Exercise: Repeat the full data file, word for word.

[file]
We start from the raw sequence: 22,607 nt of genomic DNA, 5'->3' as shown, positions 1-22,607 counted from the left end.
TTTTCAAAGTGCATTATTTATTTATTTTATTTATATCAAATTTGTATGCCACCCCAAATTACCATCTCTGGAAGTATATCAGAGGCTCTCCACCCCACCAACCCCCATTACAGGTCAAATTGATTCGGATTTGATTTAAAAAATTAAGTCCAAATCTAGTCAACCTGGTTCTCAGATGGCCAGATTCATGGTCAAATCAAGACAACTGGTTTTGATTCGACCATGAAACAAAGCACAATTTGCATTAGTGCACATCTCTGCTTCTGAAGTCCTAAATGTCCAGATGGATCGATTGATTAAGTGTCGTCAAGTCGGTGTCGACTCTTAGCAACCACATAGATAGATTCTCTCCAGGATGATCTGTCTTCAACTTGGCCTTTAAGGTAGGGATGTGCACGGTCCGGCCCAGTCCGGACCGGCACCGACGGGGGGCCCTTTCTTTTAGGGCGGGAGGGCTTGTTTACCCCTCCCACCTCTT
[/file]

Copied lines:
We start from the raw sequence: 22,607 nt of genomic DNA, 5'->3' as shown, positions 1-22,607 counted from the left end.
TTTTCAAAGTGCATTATTTATTTATTTTATTTATATCAAATTTGTATGCCACCCCAAATTACCATCTCTGGAAGTATATCAGAGGCTCTCCACCCCACCAACCCCCATTACAGGTCAAATTGATTCGGATTTGATTTAAAAAATTAAGTCCAAATCTAGTCAACCTGGTTCTCAGATGGCCAGATTCATGGTCAAATCAAGACAACTGGTTTTGATTCGACCATGAAACAAAGCACAATTTGCATTAGTGCACATCTCTGCTTCTGAAGTCCTAAATGTCCAGATGGATCGATTGATTAAGTGTCGTCAAGTCGGTGTCGACTCTTAGCAACCACATAGATAGATTCTCTCCAGGATGATCTGTCTTCAACTTGGCCTTTAAGGTAGGGATGTGCACGGTCCGGCCCAGTCCGGACCGGCACCGACGGGGGGCCCTTTCTTTTAGGGCGGGAGGGCTTGTTTACCCCTCCCACCTCTT